By Kesley Colbert
No attempt at humor today.
As the immortal Luke the Drifter wrote many years ago, “A light has gone out….” To paraphrase Edwin Stanton’s profound statement as President Abraham Lincoln drew his last breath, “Now, SHE belongs to the ages.”
Loretta Lynn died early Tuesday morning, October 4th.
This is one of those occasions where I wish I had just a lick of real writing ability. There is no way I can convey to you my loss, the personal pain or just how special Loretta Lynn was in the life of a country boy who grew up out at the end of Stonewall Street….
We were dirt poor when it came to money back in those days. We literally counted our pennies. “How much does it cost” always came first at everything we looked at or wished we had. We ate collards, pinto beans and cornbread. Leon “tested” every shirt, pair of pants and shoes I eventually had to wear.
But Loretta Lynn grew up poorer than us.
We were country from our red necks down to our bare feet. We listened to Ernest Tubb, Red Foley and Little Jimmy Dickens on the radio. We pronounced fire like it had an “a” in it. Chair sounded a bit like “cheer.” We wore “overHalls” instead of overalls. We picked cotton, kept dogs on the porch and had to walk to town.
But Loretta Lynn was more country than us.
Our Dad drove a truck for a living. He worked harder every day than most any man I’ve ever known. He would come home after fighting a load of hogs all the way down to Tupelo and hop out of that 1947 International and work in the garden till it was so dark you couldn’t see.
But Loretta Lynn’s father worked even harder than Dad.
I was 13 years old in 1960 when I first heard her voice. She was singing, “I’m a Honky Tonk Girl.” To say I was mesmerized would be the classic understatement. She could sing better than Kitty Wells, which was “some more” feat in that day and age. And so what if she didn’t have the sophisticated voice of Patsy Cline….she sounded more like us.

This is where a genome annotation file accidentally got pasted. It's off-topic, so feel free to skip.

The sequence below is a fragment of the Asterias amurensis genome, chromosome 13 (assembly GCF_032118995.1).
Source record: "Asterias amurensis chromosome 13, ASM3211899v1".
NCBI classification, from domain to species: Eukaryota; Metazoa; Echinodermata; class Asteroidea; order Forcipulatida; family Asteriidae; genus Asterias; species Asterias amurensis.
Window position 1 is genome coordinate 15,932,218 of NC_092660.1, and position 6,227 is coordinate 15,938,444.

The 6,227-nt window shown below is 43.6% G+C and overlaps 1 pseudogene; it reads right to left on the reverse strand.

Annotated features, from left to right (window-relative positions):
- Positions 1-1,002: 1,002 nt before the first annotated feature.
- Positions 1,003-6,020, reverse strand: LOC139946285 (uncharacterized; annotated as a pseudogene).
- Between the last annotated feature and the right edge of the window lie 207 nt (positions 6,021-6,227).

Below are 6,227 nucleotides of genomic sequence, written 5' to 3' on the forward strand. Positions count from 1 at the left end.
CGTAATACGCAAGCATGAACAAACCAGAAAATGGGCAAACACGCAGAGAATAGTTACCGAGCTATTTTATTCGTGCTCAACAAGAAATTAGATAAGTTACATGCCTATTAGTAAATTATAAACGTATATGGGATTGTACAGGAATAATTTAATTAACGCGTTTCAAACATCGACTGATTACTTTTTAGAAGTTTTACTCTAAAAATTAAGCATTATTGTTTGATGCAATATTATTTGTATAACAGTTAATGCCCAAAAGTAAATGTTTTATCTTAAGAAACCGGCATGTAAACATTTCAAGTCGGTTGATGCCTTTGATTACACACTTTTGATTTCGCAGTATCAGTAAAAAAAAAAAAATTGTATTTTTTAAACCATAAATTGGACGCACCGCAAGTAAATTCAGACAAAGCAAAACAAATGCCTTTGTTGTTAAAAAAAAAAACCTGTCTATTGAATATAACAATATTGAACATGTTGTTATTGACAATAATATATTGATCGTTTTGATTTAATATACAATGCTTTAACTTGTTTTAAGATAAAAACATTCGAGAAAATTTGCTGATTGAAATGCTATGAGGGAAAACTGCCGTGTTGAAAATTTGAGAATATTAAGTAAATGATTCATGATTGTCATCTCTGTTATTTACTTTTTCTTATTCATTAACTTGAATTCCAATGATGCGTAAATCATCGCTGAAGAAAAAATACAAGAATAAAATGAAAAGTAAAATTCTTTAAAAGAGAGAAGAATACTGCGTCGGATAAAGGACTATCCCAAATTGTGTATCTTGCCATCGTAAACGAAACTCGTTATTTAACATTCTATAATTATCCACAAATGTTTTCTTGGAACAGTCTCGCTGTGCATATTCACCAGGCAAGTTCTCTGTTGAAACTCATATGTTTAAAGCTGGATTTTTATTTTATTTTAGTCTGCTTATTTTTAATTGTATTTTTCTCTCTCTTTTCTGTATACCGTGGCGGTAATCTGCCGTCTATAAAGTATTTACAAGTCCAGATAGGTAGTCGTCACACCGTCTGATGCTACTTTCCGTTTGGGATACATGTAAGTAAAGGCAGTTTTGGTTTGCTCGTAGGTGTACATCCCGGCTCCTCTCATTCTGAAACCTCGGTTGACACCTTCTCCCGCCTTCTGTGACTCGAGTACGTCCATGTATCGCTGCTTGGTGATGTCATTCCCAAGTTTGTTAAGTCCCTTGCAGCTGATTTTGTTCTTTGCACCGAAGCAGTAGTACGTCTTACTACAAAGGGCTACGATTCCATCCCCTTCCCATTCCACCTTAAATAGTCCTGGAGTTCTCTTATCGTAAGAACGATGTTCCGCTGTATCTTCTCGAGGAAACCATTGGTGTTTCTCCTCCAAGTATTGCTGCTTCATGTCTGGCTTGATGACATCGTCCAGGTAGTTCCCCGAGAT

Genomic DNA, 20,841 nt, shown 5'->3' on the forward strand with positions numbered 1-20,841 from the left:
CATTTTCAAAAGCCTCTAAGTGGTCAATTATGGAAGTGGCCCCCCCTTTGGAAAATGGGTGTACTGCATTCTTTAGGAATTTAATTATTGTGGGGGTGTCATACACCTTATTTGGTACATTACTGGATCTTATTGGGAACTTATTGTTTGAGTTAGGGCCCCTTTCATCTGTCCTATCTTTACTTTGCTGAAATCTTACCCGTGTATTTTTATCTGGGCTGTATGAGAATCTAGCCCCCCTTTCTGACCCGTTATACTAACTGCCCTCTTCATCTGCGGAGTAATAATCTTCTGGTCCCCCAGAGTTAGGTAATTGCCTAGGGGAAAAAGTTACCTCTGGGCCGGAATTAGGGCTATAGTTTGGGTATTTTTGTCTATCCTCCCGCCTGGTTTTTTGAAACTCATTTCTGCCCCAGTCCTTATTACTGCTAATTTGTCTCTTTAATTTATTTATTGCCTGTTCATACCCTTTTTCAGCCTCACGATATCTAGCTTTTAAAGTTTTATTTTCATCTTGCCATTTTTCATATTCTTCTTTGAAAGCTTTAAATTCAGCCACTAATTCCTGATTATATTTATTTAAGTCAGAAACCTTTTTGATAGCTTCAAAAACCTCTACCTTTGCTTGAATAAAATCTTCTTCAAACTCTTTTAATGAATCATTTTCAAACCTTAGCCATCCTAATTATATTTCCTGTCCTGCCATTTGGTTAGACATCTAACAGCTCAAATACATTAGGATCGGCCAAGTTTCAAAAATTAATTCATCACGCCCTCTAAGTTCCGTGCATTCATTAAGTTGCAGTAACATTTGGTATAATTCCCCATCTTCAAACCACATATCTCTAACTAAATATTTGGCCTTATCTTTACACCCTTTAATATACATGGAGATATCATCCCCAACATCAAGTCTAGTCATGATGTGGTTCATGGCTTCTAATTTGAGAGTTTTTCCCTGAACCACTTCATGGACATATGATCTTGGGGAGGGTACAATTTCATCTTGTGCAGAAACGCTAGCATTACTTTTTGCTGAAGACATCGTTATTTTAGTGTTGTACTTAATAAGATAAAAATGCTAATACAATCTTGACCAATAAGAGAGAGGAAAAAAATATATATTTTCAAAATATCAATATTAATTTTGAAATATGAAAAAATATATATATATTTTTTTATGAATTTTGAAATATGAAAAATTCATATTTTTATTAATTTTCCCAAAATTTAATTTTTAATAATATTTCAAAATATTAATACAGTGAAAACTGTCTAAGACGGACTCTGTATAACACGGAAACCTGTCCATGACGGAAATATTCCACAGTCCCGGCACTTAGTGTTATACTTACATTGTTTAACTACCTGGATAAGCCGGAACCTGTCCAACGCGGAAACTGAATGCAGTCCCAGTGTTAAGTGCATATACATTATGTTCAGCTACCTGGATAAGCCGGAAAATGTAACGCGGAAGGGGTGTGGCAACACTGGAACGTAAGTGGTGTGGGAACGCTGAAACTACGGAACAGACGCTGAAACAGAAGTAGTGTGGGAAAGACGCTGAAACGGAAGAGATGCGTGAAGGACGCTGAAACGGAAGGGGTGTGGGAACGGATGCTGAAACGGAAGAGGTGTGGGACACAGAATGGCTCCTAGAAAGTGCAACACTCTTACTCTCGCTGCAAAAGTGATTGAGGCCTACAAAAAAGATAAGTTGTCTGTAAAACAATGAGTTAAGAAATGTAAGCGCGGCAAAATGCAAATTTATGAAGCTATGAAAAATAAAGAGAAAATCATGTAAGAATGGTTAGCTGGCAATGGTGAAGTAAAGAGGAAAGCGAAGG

Somehow that instantly connected with me. And a love affair was born. That, I can promise you, death cannot destroy.
I don’t know how you “pick” someone to idolize. We’d go to those western movies as kids and some of us liked Roy more than Gene, or some would choose Lash LaRue over Whip Wilson….or vice versa.
It was the same with baseball. We’d sit on the steps up at Woodrow Kennon’s Grocery Store and argue over who was the better centerfielder, Mickey Mantle or Willie Mays. Or who was the best hitter or the best pitcher or the fastest runner.
Everyone had a favorite.
My heart picked Loretta Lynn. And it has never wavered.
You talk about being honest! Her husband would stay out late at night drinking and running around. Loretta wrote a number one country hit “Don’t Come Home a Drinking with Loving on Your Mind.” When other women hung around Mr. Lynn maybe just a trifling too long, she had another hit with “You Ain’t Woman Enough to Take My Man.”
And, of course, her autobiographical, “Coal Miner’s Daughter” told a story that resonates with every person in the world that grew up in places like the end of Stonewall Street.
The first real girlfriend I ever had looked through my billfold and laughed when she discovered the only picture I carried in it was Loretta Lynn. I quit her on the spot. My first wife has spent 48 years telling everyone she comes in a “close” second to Loretta Lynn. That may not be exactly true, but I don’t discourage her from saying it.
I spent a magical summer in 1968 working at the Grand Ole Opry. I got to see all the country music stars up close and personal. And let me tell you, there were a lot of nice folks there…..but Loretta topped them all! By a country mile! She was just the absolutely most genuine, sincere and nicest, down-to-earth person I’ve ever seen.
She was way better than I had even imagined!
And you can bet your last dollar I told her I loved her just as soon as I got the chance! She gave me a hug, laughed and said, “I appreciate that son.”
It was a match made in Heaven.
I could go on….and on. But you get the message. And I’ve got to stop. The light in here seems a bit dim. And water from somewhere keeps dropping on my paper as I write.
I’ve been singing an old Johnny Tillotson song over and over for the past week. It is not some kind of tribute to Loretta. It’s about the way I feel tonight, “and it keeps right on a-hurtin’ since you’re gone…”
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